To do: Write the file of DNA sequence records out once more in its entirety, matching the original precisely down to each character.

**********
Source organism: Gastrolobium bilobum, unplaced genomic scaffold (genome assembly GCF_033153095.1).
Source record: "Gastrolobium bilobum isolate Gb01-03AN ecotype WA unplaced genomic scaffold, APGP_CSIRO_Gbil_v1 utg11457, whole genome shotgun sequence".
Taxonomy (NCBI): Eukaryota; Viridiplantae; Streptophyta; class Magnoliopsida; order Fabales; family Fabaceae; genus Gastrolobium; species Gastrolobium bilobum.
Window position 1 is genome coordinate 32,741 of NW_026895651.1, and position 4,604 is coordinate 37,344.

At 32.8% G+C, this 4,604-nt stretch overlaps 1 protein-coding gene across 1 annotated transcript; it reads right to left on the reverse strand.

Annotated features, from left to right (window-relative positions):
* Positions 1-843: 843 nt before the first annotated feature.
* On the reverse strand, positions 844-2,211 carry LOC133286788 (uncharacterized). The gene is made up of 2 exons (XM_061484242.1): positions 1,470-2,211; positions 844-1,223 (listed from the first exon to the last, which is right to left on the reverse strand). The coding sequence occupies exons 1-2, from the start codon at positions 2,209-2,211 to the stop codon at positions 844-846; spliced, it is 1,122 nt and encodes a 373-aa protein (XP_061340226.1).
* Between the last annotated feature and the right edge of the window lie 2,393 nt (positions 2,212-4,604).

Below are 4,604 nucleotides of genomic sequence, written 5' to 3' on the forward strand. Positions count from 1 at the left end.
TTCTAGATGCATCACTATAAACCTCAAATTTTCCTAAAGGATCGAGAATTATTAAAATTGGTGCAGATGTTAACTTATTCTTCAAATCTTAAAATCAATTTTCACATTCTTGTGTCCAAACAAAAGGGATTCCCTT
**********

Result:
Source organism: Gastrolobium bilobum, unplaced genomic scaffold (genome assembly GCF_033153095.1).
Source record: "Gastrolobium bilobum isolate Gb01-03AN ecotype WA unplaced genomic scaffold, APGP_CSIRO_Gbil_v1 utg11457, whole genome shotgun sequence".
Taxonomy (NCBI): Eukaryota; Viridiplantae; Streptophyta; class Magnoliopsida; order Fabales; family Fabaceae; genus Gastrolobium; species Gastrolobium bilobum.
Window position 1 is genome coordinate 32,741 of NW_026895651.1, and position 4,604 is coordinate 37,344.

At 32.8% G+C, this 4,604-nt stretch overlaps 1 protein-coding gene across 1 annotated transcript; it reads right to left on the reverse strand.

Annotated features, from left to right (window-relative positions):
* Positions 1-843: 843 nt before the first annotated feature.
* On the reverse strand, positions 844-2,211 carry LOC133286788 (uncharacterized). The gene is made up of 2 exons (XM_061484242.1): positions 1,470-2,211; positions 844-1,223 (listed from the first exon to the last, which is right to left on the reverse strand). The coding sequence occupies exons 1-2, from the start codon at positions 2,209-2,211 to the stop codon at positions 844-846; spliced, it is 1,122 nt and encodes a 373-aa protein (XP_061340226.1).
* Between the last annotated feature and the right edge of the window lie 2,393 nt (positions 2,212-4,604).

Below are 4,604 nucleotides of genomic sequence, written 5' to 3' on the forward strand. Positions count from 1 at the left end.
TTCTAGATGCATCACTATAAACCTCAAATTTTCCTAAAGGATCGAGAATTATTAAAATTGGTGCAGATGTTAACTTATTCTTCAAATCTTAAAATCAATTTTCACATTCTTGTGTCCAAACAAAAGGGATTCCCTT